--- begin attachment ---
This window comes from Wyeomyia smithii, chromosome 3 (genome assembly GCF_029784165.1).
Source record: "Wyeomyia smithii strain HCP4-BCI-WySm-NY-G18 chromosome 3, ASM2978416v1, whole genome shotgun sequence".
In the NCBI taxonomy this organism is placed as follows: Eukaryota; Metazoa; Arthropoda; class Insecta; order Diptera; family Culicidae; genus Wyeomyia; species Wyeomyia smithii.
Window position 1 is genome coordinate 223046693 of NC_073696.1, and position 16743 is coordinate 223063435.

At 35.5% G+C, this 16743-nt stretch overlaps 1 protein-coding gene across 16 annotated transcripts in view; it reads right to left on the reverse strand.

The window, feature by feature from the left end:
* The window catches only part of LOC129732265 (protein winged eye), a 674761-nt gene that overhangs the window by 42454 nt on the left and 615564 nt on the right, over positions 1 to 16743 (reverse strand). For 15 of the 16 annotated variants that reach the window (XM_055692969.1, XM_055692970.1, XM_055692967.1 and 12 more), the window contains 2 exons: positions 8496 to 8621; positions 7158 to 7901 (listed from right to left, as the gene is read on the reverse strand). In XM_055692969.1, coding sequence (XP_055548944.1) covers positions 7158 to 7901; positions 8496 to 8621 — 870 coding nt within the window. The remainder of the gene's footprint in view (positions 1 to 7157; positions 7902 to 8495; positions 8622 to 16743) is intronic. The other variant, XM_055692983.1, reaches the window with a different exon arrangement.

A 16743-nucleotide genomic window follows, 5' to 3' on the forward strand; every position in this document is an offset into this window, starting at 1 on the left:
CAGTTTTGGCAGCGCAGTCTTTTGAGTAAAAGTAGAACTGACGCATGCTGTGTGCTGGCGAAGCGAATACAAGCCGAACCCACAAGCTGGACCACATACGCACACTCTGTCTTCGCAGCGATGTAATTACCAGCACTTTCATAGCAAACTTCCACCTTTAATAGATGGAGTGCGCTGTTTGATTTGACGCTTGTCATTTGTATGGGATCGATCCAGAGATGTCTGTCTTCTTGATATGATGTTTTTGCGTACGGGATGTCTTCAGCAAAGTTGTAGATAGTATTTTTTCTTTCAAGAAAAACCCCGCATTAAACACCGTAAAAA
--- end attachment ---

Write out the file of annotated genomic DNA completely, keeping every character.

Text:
This window comes from Wyeomyia smithii, chromosome 3 (genome assembly GCF_029784165.1).
Source record: "Wyeomyia smithii strain HCP4-BCI-WySm-NY-G18 chromosome 3, ASM2978416v1, whole genome shotgun sequence".
In the NCBI taxonomy this organism is placed as follows: Eukaryota; Metazoa; Arthropoda; class Insecta; order Diptera; family Culicidae; genus Wyeomyia; species Wyeomyia smithii.
Window position 1 is genome coordinate 223046693 of NC_073696.1, and position 16743 is coordinate 223063435.

At 35.5% G+C, this 16743-nt stretch overlaps 1 protein-coding gene across 16 annotated transcripts in view; it reads right to left on the reverse strand.

The window, feature by feature from the left end:
* The window catches only part of LOC129732265 (protein winged eye), a 674761-nt gene that overhangs the window by 42454 nt on the left and 615564 nt on the right, over positions 1 to 16743 (reverse strand). For 15 of the 16 annotated variants that reach the window (XM_055692969.1, XM_055692970.1, XM_055692967.1 and 12 more), the window contains 2 exons: positions 8496 to 8621; positions 7158 to 7901 (listed from right to left, as the gene is read on the reverse strand). In XM_055692969.1, coding sequence (XP_055548944.1) covers positions 7158 to 7901; positions 8496 to 8621 — 870 coding nt within the window. The remainder of the gene's footprint in view (positions 1 to 7157; positions 7902 to 8495; positions 8622 to 16743) is intronic. The other variant, XM_055692983.1, reaches the window with a different exon arrangement.

A 16743-nucleotide genomic window follows, 5' to 3' on the forward strand; every position in this document is an offset into this window, starting at 1 on the left:
CAGTTTTGGCAGCGCAGTCTTTTGAGTAAAAGTAGAACTGACGCATGCTGTGTGCTGGCGAAGCGAATACAAGCCGAACCCACAAGCTGGACCACATACGCACACTCTGTCTTCGCAGCGATGTAATTACCAGCACTTTCATAGCAAACTTCCACCTTTAATAGATGGAGTGCGCTGTTTGATTTGACGCTTGTCATTTGTATGGGATCGATCCAGAGATGTCTGTCTTCTTGATATGATGTTTTTGCGTACGGGATGTCTTCAGCAAAGTTGTAGATAGTATTTTTTCTTTCAAGAAAAACCCCGCATTAAACACCGTAAAAA